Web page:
Picks and Pans Review: Time Flies

updated 09/14/1987 AT 01:00 AM EDT

originally published 09/14/1987 AT 01:00 AM EDT

by Bill Cosby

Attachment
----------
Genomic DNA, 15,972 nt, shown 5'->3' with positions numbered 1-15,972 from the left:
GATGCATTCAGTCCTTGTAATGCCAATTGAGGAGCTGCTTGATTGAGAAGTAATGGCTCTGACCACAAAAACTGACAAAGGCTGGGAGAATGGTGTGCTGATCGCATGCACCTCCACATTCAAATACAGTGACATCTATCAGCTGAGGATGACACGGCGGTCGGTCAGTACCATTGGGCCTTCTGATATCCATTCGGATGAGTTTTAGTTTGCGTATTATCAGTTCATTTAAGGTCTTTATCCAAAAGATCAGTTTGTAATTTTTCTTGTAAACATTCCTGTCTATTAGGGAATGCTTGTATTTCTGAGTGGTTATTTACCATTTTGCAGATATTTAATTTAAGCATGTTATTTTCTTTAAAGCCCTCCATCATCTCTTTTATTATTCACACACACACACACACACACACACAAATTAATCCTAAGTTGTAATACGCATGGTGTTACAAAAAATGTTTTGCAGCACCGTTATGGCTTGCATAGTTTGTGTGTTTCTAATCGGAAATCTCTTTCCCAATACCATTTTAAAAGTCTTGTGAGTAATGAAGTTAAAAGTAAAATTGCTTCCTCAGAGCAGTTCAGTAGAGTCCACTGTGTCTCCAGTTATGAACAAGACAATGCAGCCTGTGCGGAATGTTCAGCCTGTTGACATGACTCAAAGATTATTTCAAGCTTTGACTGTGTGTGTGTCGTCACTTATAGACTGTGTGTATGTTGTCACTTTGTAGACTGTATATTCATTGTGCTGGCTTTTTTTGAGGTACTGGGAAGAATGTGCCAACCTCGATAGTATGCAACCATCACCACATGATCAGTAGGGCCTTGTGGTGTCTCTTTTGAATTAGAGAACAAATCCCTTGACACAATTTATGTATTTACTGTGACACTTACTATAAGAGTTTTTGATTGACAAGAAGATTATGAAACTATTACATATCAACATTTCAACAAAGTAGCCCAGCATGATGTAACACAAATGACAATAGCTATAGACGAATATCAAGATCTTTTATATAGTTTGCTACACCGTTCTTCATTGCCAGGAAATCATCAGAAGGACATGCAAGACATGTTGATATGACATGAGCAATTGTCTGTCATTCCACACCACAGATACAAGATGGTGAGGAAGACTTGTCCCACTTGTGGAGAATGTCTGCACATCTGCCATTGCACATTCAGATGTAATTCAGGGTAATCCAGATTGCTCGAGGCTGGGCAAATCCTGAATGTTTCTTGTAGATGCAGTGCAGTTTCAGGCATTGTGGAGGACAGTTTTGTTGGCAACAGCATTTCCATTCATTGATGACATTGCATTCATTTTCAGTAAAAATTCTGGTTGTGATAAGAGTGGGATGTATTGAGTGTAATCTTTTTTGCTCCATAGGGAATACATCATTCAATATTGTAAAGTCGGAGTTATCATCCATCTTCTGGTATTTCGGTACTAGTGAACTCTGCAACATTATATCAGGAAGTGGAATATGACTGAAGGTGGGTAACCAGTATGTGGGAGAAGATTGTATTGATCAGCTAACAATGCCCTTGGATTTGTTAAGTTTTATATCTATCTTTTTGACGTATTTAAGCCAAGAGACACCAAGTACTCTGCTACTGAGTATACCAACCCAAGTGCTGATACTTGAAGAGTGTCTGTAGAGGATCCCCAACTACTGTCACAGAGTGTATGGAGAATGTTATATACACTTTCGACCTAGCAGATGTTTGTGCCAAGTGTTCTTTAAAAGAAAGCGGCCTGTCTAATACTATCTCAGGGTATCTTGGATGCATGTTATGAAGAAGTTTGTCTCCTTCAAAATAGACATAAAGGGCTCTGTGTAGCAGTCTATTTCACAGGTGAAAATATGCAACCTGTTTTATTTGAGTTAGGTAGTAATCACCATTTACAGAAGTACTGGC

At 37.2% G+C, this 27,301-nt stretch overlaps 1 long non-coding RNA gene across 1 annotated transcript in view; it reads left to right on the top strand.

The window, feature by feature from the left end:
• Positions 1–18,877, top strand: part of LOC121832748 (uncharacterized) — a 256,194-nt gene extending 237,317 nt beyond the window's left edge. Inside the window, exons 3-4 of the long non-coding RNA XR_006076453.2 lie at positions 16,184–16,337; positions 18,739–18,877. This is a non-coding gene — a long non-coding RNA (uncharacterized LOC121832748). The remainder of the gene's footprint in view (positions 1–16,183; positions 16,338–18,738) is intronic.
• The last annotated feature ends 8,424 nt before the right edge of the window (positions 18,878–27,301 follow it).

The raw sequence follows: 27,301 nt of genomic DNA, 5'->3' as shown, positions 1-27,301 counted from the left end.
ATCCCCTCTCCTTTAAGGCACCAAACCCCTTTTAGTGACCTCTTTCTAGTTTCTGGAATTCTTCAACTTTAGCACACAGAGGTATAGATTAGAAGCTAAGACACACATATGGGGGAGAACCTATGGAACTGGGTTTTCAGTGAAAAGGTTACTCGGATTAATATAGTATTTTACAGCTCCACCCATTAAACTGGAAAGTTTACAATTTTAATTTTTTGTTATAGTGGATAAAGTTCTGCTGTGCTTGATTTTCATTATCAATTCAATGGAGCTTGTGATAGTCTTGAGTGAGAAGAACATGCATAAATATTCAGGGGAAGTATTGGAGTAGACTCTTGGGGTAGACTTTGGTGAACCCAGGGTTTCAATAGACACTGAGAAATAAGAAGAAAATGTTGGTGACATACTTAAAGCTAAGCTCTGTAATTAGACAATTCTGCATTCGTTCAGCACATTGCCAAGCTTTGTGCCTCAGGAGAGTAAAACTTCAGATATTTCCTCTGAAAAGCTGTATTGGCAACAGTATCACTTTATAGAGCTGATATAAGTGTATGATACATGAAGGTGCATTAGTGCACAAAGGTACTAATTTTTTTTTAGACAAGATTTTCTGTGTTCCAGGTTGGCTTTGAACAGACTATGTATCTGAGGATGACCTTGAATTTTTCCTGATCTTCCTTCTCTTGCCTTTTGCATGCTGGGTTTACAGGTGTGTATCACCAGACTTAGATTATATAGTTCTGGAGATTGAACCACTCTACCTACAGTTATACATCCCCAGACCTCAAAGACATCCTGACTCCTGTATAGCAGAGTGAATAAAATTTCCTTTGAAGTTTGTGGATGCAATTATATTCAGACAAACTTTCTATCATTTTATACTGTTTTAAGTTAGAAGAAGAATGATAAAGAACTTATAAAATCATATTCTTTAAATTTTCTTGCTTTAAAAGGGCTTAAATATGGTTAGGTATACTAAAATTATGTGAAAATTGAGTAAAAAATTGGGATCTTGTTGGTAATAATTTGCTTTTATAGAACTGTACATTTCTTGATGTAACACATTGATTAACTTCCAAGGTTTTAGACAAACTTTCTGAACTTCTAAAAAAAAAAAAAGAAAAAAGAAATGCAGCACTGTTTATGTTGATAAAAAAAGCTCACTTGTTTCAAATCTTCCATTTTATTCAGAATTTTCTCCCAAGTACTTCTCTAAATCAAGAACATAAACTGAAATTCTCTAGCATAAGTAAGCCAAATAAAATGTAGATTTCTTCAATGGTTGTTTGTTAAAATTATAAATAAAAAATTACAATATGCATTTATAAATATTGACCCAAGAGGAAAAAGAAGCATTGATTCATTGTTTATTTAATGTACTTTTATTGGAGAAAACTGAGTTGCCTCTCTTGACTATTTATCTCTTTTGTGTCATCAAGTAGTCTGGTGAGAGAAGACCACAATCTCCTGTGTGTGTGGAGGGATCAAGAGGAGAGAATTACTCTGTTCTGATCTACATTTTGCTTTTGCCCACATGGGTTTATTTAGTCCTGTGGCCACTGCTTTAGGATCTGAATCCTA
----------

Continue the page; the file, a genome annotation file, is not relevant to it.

"Like everyone else who makes the mistake of getting older," the author observes, "I begin each day with coffee and obituaries." Such jokes about growing old will probably appeal to those who chuckled along with Cosby's jokes about children in his last book, Fatherhood, which has more than 2.6 million copies in print. The genial star is 50, and people who are not yet that age probably will think this book is a lot funnier than those who have aged beyond that point. The complaints are familiar: midsection spread, trifocals for failing eyesight, fading memory, the doctor's dire warnings, dieting, exercise. Cosby manages to give each a special twist. According to him, a man's ego "cannot tolerate an increase in his Jockey short size; and so, you have a man with a brand-new 40-inch waist who is trying to get into size 36 Jockey shorts, a man who is now wearing a combination of supporter and tourniquet. Proud men...have gone to the brink of gangrene to maintain the interior fashion of their youth." He says he suffers from memory failure because his "train of thought is running on a holiday schedule." As for his diet, the doctor says, "Stop eating salt, sugar, egg yolks, red meat, whole milk, and almost everything else. Try to build your meals around parsley—but with no barbecue sauce, of course." The former athlete notes, "Americans have become so solemnly pious about running that every CPA in a sweatsuit expects to see God after dragging his flab down the road for a couple of miles." This Cosby is cool, laid-back and, despite the gloomy moments, pretty much content with life in the slower lane. For those who find that 30 minutes a week on TV doesn't provide enough of this kind of humor, Time Flies will fill the gaps. (Doubleday, $15.95)

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